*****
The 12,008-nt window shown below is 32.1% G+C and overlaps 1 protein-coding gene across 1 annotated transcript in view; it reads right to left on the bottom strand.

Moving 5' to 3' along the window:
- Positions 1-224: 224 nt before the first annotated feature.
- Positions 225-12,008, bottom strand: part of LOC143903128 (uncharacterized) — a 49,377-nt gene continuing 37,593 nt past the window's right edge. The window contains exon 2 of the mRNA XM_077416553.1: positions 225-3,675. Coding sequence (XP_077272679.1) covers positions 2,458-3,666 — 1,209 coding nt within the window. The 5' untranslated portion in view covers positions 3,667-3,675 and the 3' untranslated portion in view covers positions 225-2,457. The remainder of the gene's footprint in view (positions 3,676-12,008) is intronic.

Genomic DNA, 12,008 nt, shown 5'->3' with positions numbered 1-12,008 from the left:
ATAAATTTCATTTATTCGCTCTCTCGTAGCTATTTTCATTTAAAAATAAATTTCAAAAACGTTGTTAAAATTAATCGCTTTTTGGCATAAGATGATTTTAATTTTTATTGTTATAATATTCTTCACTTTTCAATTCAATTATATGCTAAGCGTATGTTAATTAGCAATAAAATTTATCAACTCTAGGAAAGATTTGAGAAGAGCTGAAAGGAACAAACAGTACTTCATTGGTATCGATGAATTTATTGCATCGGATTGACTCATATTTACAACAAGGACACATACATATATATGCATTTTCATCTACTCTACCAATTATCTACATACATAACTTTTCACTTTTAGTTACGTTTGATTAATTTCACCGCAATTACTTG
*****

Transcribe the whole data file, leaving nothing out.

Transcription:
The 12,008-nt window shown below is 32.1% G+C and overlaps 1 protein-coding gene across 1 annotated transcript in view; it reads right to left on the bottom strand.

Moving 5' to 3' along the window:
- Positions 1-224: 224 nt before the first annotated feature.
- Positions 225-12,008, bottom strand: part of LOC143903128 (uncharacterized) — a 49,377-nt gene continuing 37,593 nt past the window's right edge. The window contains exon 2 of the mRNA XM_077416553.1: positions 225-3,675. Coding sequence (XP_077272679.1) covers positions 2,458-3,666 — 1,209 coding nt within the window. The 5' untranslated portion in view covers positions 3,667-3,675 and the 3' untranslated portion in view covers positions 225-2,457. The remainder of the gene's footprint in view (positions 3,676-12,008) is intronic.

Genomic DNA, 12,008 nt, shown 5'->3' with positions numbered 1-12,008 from the left:
ATAAATTTCATTTATTCGCTCTCTCGTAGCTATTTTCATTTAAAAATAAATTTCAAAAACGTTGTTAAAATTAATCGCTTTTTGGCATAAGATGATTTTAATTTTTATTGTTATAATATTCTTCACTTTTCAATTCAATTATATGCTAAGCGTATGTTAATTAGCAATAAAATTTATCAACTCTAGGAAAGATTTGAGAAGAGCTGAAAGGAACAAACAGTACTTCATTGGTATCGATGAATTTATTGCATCGGATTGACTCATATTTACAACAAGGACACATACATATATATGCATTTTCATCTACTCTACCAATTATCTACATACATAACTTTTCACTTTTAGTTACGTTTGATTAATTTCACCGCAATTACTTG